Dear Sir,

We followed the discussion that arose from Chan et al’s article on medication-related osteonecrosis of the jaw (MRONJ) with great interest and would like to applaud the timely publication of papers regarding this under-reported medical complication.(1-3)

Some oral complications of medical therapy take some time to appear. We have worked in hospital dentistry for more than two decades, and it saddens us that dentists have to bear the brunt of the complications following routine dental procedures when there is a slight change in patients’ underlying medical conditions. With the frequent introduction of new drugs, we also have to constantly keep ourselves updated via the Internet.

In the case of MRONJ, we can expect the possible advent of this problem from the moment antiresorptive therapy is prescribed to osteoporotic women. Hence, we strongly agree that patients should be informed of the possible consequences of antiresorptive therapy from the beginning. As shared decision-making is a practice that more clinicians are adopting, it is inadvisable to leave the decision to start antiresorptive therapy solely in the hands of clinicians. As dentists, we should rethink our treatment plan when patients tell us that they are taking ‘bone-strengthening pills’ without knowing what they are.

Toh and Dutton’s(2) comment that Chan et al’s recommendation(1) “may frighten and deter some patients from taking the medications that they need” is a common misconception that we observe among medical practitioners and specialists. Perhaps the lack of exposure to dental care for special needs patients among medical practitioners and specialists contributed to this misconception, as this is considered a new area of dentistry in Malaysia and several other countries in the world. To make matters worse, some of our dental colleagues who graduated before the millennium remain ignorant about antiresorptive therapy and its complication. The low level of dental awareness among many Asian populations is not helping either, as patients seek dental care only when symptoms arise, resulting in compromised treatment for those on antiresorptive therapy.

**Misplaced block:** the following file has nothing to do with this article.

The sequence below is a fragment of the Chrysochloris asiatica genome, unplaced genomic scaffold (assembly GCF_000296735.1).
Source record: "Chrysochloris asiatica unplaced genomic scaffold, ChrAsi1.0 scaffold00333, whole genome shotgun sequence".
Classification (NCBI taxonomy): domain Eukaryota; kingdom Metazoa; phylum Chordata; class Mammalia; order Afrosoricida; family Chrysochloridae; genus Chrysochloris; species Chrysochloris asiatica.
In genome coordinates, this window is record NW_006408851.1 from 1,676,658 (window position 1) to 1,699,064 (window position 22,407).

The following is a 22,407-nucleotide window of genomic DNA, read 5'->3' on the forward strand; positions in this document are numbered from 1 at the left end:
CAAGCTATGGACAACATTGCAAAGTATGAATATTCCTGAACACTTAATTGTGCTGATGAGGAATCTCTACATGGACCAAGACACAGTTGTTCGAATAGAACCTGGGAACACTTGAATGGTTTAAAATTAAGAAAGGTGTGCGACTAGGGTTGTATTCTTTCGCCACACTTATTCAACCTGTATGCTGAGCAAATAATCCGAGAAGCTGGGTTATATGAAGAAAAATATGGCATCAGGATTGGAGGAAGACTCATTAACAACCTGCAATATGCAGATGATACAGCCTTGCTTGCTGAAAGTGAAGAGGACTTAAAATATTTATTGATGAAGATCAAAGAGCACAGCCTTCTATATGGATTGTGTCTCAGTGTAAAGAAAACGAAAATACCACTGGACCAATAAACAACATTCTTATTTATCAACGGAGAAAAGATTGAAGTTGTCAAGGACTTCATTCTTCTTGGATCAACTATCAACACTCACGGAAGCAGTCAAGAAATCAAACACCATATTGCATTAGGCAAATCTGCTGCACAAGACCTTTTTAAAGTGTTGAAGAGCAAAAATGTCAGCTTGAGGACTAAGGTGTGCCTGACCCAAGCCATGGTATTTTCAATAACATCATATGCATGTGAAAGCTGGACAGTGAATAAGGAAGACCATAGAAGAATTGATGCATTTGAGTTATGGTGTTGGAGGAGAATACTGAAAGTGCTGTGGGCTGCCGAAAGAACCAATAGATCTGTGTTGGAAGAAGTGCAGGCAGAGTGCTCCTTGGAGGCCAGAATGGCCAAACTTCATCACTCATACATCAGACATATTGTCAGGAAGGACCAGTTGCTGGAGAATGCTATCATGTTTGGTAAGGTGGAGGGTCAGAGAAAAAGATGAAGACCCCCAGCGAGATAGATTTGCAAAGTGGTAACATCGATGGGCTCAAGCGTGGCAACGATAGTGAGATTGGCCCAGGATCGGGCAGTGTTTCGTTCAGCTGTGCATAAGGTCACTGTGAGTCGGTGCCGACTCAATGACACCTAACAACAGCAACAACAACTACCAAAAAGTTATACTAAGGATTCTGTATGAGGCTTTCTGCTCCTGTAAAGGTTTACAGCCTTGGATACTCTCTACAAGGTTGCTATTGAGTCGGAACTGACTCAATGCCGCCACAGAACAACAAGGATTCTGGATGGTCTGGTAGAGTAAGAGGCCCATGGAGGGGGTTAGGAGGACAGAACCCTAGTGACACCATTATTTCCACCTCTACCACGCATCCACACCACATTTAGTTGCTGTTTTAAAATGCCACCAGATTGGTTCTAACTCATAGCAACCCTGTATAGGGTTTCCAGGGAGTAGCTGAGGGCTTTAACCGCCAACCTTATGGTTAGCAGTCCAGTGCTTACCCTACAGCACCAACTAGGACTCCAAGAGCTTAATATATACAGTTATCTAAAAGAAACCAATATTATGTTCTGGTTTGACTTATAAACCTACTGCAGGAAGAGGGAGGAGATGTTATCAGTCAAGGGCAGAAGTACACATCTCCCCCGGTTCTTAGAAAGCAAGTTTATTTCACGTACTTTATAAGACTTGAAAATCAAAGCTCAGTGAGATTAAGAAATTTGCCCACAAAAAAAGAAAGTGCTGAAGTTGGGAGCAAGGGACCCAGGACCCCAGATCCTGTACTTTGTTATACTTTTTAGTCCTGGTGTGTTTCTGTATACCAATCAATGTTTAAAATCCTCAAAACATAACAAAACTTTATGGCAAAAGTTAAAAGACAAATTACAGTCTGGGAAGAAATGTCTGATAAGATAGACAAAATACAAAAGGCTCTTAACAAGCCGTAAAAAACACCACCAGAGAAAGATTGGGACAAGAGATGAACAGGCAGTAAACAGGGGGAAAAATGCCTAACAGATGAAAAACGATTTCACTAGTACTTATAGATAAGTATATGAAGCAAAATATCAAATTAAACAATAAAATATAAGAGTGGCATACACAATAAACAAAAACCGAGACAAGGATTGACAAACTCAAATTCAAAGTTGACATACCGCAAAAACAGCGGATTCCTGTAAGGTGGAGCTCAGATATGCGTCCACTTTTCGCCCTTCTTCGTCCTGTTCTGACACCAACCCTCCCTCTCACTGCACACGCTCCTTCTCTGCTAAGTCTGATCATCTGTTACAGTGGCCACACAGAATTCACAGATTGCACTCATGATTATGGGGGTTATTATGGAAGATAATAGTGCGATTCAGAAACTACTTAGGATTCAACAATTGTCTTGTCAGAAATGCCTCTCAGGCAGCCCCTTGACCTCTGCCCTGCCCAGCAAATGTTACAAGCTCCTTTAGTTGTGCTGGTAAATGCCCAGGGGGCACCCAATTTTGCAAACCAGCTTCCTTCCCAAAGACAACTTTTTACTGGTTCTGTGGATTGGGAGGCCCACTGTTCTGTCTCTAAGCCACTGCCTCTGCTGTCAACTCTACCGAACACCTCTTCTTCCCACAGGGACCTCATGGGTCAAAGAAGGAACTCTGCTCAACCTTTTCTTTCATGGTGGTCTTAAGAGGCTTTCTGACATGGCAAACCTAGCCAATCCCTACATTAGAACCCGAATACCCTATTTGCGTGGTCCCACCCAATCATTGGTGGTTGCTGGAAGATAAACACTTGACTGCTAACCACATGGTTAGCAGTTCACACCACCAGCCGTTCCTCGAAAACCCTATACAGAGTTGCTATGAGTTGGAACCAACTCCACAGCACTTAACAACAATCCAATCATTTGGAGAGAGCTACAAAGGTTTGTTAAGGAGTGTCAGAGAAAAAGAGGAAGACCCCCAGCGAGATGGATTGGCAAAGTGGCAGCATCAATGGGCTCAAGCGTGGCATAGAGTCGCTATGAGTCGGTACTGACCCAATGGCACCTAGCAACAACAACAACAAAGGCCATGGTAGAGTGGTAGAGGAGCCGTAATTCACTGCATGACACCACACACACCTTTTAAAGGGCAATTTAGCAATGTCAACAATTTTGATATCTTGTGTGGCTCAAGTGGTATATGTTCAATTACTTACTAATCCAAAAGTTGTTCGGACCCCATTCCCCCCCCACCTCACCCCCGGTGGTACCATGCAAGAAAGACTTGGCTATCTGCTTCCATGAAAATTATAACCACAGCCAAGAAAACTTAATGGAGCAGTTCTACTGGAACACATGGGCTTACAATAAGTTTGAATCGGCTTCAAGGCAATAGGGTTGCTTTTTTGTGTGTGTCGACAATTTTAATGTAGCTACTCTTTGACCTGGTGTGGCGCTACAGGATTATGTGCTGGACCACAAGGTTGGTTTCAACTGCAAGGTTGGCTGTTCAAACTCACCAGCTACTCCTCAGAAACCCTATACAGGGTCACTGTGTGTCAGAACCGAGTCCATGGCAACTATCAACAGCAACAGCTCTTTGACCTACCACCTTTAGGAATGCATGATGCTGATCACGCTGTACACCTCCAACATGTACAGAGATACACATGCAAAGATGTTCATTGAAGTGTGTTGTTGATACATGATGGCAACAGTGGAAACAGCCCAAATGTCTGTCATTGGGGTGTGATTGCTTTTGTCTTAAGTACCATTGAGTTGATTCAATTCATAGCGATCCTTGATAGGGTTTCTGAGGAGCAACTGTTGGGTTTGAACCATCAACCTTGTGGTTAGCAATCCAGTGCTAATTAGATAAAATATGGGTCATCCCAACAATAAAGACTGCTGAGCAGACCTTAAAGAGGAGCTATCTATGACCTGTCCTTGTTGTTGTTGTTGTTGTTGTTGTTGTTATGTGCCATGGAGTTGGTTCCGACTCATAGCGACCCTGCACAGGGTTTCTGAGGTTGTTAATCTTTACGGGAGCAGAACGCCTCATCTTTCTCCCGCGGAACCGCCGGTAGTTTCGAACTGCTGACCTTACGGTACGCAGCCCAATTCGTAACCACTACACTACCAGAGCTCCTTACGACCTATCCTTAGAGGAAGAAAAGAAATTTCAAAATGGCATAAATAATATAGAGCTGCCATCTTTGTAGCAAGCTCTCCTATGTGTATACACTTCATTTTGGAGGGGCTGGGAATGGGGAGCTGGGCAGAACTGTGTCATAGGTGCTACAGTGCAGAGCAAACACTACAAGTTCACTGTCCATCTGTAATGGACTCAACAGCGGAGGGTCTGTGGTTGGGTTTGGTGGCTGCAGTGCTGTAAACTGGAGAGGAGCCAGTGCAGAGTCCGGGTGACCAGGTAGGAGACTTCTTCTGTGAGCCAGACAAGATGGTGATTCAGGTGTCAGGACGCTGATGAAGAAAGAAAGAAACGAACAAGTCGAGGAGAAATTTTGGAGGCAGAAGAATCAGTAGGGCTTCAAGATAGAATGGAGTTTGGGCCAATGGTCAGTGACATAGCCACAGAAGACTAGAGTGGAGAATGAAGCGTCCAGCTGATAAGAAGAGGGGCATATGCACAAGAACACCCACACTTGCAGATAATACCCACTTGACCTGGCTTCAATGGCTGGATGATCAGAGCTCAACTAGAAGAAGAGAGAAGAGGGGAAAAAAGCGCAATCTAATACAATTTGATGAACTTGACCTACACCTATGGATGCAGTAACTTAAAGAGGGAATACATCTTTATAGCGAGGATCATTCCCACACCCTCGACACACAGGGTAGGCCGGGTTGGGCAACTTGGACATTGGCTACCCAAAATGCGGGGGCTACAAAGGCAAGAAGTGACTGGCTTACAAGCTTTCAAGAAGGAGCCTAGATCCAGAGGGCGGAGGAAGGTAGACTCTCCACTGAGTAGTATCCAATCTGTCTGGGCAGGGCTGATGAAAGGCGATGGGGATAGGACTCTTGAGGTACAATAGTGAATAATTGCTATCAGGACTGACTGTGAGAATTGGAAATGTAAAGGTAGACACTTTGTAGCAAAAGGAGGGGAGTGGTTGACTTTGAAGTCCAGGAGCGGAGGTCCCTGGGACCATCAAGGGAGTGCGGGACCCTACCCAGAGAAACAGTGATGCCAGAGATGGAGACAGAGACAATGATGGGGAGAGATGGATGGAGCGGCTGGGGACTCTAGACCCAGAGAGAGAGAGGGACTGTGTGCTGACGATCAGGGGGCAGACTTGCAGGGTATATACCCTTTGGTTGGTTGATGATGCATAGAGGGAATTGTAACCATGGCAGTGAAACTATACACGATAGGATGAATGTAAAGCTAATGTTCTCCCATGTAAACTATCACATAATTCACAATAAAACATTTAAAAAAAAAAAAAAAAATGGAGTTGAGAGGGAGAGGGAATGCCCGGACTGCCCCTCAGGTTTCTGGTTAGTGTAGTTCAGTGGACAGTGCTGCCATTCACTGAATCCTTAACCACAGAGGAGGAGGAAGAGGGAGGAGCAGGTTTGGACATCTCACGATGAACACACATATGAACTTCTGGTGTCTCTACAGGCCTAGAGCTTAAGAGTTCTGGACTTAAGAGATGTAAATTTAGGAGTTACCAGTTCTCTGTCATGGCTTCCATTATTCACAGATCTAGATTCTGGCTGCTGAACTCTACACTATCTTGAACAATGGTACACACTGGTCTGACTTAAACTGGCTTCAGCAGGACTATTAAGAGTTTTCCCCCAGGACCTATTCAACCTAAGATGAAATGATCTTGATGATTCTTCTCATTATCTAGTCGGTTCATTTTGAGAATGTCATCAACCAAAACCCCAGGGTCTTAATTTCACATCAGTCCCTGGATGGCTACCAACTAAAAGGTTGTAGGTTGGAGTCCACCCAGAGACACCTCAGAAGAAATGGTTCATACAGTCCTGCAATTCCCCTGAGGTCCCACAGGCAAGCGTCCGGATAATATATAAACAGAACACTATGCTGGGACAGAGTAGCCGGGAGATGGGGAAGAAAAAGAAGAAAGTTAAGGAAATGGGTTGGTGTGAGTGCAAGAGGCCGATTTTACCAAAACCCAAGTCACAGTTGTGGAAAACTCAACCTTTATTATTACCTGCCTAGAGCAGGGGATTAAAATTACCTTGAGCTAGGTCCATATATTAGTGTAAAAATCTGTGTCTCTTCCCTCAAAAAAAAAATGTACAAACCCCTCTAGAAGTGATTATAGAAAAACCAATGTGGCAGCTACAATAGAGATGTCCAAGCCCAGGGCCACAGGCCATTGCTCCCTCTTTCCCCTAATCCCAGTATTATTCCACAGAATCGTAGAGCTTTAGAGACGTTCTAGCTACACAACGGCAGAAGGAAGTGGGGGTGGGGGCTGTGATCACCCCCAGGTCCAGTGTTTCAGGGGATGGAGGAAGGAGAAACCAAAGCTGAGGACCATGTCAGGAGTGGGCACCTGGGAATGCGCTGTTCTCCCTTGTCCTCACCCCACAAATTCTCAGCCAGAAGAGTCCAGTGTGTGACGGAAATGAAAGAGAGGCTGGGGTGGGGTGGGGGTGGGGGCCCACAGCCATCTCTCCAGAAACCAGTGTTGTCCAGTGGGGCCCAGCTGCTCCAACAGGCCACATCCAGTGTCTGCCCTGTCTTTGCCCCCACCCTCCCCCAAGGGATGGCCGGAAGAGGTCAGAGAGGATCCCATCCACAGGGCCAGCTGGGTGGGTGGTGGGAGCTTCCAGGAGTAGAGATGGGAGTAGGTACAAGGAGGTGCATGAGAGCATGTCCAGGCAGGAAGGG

Most of Chow’s case reports from Hong Kong were of fragile elderly patients with multiple chronic diseases.(4) Such underlying conditions may further compromise patients’ ability to heal following dental surgery. We have seen patients who developed MRONJ spontaneously or even after dental scaling, so this complication is very real. As such, we strongly urge all medical colleagues treating patients with chronic disease or on long-term medication such as antiresorptive therapy to consistently remind their patients about the importance of dental maintenance. After all, prevention is still better than cure.

Yours sincerely,

Editor’s note: The authors, Chan et al, have declined to respond to the above letter.

Chan BH, Yee R, Puvanendran R, Ang SB. Medication-related osteonecrosis of the jaw in osteoporotic patients: prevention and management. Singapore Med J. 2018;59:70-5.
Toh CL, Dutton A. Comment on: Medication-related osteonecrosis of the jaw in osteoporotic patients:prevention and management. Singapore Med J. 2018;59:287.
Chan BH, Yee R, Puvanendran R, Ang SB. Authors' reply: Medication-related osteonecrosis of the jaw in osteoporotic patients: prevention and management. Singapore Med J. 2018;59:288.
Chow TK. Oral bisphosphonate-related osteonecrosis of the jaws: report of six Hong Kong Chinese patients and review of the literature. Hong Kong Dent J. 2012;9:33-8.